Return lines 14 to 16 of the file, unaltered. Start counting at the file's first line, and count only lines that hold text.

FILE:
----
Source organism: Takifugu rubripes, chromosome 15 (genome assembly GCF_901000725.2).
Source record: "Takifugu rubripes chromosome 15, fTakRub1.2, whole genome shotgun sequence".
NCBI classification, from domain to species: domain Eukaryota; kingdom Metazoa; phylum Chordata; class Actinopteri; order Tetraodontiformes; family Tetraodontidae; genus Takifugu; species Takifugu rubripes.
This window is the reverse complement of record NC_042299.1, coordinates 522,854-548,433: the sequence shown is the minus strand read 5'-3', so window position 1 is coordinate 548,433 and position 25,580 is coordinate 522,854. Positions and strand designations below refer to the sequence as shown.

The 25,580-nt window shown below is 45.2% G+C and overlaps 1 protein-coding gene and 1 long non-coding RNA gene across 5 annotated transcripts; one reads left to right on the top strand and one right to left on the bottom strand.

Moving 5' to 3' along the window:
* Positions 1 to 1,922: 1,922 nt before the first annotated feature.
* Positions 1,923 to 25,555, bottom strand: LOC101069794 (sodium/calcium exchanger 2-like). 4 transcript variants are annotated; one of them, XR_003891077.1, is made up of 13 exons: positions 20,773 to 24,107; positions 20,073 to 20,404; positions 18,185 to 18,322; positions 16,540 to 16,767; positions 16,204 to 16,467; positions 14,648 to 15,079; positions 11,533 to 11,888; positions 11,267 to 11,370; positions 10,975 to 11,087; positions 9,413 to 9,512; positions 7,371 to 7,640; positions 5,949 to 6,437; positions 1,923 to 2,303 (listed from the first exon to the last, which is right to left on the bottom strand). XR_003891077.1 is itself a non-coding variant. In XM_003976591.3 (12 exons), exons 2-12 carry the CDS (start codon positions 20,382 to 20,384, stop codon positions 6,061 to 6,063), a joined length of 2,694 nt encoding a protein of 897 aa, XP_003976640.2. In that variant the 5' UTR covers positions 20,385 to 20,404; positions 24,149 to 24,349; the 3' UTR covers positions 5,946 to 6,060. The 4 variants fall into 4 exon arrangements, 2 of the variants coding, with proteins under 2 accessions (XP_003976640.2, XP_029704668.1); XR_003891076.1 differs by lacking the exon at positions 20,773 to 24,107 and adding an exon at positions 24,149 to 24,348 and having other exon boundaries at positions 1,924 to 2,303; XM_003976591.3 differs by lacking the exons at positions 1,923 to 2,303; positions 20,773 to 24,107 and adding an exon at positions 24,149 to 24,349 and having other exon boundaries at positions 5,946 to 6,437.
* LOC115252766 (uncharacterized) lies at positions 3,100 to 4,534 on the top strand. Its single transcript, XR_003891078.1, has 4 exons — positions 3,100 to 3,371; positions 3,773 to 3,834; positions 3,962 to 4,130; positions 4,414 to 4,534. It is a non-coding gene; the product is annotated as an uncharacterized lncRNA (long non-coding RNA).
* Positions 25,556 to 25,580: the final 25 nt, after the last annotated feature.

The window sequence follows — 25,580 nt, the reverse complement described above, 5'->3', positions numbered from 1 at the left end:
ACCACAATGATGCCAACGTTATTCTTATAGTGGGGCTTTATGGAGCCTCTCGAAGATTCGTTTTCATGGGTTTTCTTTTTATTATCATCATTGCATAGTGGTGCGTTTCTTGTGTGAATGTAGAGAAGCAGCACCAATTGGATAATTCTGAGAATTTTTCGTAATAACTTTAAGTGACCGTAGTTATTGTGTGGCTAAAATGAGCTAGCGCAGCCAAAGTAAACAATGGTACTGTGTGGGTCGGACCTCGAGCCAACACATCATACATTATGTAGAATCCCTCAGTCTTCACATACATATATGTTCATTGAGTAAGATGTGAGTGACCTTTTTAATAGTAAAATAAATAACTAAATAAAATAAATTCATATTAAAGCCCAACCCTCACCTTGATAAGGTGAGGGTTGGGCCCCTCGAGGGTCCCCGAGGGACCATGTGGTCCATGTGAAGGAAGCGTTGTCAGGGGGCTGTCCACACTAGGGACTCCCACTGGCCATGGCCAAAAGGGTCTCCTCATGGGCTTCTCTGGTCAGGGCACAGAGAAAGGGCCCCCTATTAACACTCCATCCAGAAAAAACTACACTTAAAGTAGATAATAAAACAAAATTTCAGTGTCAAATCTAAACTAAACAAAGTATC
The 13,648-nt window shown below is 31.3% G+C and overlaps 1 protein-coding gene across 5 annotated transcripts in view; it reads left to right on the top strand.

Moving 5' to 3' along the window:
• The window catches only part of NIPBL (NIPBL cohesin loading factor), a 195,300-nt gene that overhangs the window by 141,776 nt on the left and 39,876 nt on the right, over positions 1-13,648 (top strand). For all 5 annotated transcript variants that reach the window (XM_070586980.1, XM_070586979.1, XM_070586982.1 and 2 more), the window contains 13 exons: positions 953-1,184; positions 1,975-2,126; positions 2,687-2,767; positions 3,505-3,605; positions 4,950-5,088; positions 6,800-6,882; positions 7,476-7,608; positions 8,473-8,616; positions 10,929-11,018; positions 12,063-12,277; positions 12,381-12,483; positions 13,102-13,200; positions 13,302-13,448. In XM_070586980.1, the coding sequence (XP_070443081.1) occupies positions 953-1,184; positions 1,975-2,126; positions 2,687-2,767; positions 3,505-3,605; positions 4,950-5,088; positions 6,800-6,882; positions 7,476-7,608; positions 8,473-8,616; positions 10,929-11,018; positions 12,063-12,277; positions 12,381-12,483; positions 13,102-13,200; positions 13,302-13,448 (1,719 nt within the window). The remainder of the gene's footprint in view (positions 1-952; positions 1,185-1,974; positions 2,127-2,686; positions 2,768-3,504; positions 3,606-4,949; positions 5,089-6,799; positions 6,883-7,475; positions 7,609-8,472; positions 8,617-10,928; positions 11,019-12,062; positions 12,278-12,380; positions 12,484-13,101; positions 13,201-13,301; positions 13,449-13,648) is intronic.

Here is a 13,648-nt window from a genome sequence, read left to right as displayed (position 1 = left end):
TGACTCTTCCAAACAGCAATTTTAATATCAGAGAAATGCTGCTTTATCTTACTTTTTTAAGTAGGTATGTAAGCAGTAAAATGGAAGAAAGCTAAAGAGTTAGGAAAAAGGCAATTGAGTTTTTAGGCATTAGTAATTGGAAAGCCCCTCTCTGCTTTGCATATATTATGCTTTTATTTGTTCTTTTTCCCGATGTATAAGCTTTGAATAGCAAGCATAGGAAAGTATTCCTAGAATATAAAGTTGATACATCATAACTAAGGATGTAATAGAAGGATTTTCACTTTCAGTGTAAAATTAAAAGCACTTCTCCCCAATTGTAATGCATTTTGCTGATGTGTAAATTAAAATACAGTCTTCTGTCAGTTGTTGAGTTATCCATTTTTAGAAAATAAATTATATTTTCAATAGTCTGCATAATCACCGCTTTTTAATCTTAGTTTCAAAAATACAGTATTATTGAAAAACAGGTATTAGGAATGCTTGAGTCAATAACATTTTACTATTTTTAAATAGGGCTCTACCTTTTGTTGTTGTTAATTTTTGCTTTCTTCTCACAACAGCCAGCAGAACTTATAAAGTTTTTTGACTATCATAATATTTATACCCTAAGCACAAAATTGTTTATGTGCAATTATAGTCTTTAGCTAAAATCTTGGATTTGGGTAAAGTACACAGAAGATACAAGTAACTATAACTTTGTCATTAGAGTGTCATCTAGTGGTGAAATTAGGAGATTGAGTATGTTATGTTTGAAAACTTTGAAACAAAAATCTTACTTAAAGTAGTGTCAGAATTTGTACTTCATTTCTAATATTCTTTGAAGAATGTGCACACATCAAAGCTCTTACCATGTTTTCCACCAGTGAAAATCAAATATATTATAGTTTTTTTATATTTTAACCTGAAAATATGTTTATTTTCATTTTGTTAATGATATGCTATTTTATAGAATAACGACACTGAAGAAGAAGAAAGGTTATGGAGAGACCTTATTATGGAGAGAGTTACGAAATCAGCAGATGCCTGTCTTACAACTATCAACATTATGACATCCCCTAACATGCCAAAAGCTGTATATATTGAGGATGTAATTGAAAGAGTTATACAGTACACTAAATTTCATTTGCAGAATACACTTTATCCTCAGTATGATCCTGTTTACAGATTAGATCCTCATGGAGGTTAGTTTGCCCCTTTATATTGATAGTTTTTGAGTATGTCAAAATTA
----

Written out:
Moving 5' to 3' along the window:
• The window catches only part of NIPBL (NIPBL cohesin loading factor), a 195,300-nt gene that overhangs the window by 141,776 nt on the left and 39,876 nt on the right, over positions 1-13,648 (top strand). For all 5 annotated transcript variants that reach the window (XM_070586980.1, XM_070586979.1, XM_070586982.1 and 2 more), the window contains 13 exons: positions 953-1,184; positions 1,975-2,126; positions 2,687-2,767; positions 3,505-3,605; positions 4,950-5,088; positions 6,800-6,882; positions 7,476-7,608; positions 8,473-8,616; positions 10,929-11,018; positions 12,063-12,277; positions 12,381-12,483; positions 13,102-13,200; positions 13,302-13,448. In XM_070586980.1, the coding sequence (XP_070443081.1) occupies positions 953-1,184; positions 1,975-2,126; positions 2,687-2,767; positions 3,505-3,605; positions 4,950-5,088; positions 6,800-6,882; positions 7,476-7,608; positions 8,473-8,616; positions 10,929-11,018; positions 12,063-12,277; positions 12,381-12,483; positions 13,102-13,200; positions 13,302-13,448 (1,719 nt within the window). The remainder of the gene's footprint in view (positions 1-952; positions 1,185-1,974; positions 2,127-2,686; positions 2,768-3,504; positions 3,606-4,949; positions 5,089-6,799; positions 6,883-7,475; positions 7,609-8,472; positions 8,617-10,928; positions 11,019-12,062; positions 12,278-12,380; positions 12,484-13,101; positions 13,201-13,301; positions 13,449-13,648) is intronic.

Here is a 13,648-nt window from a genome sequence, read left to right as displayed (position 1 = left end):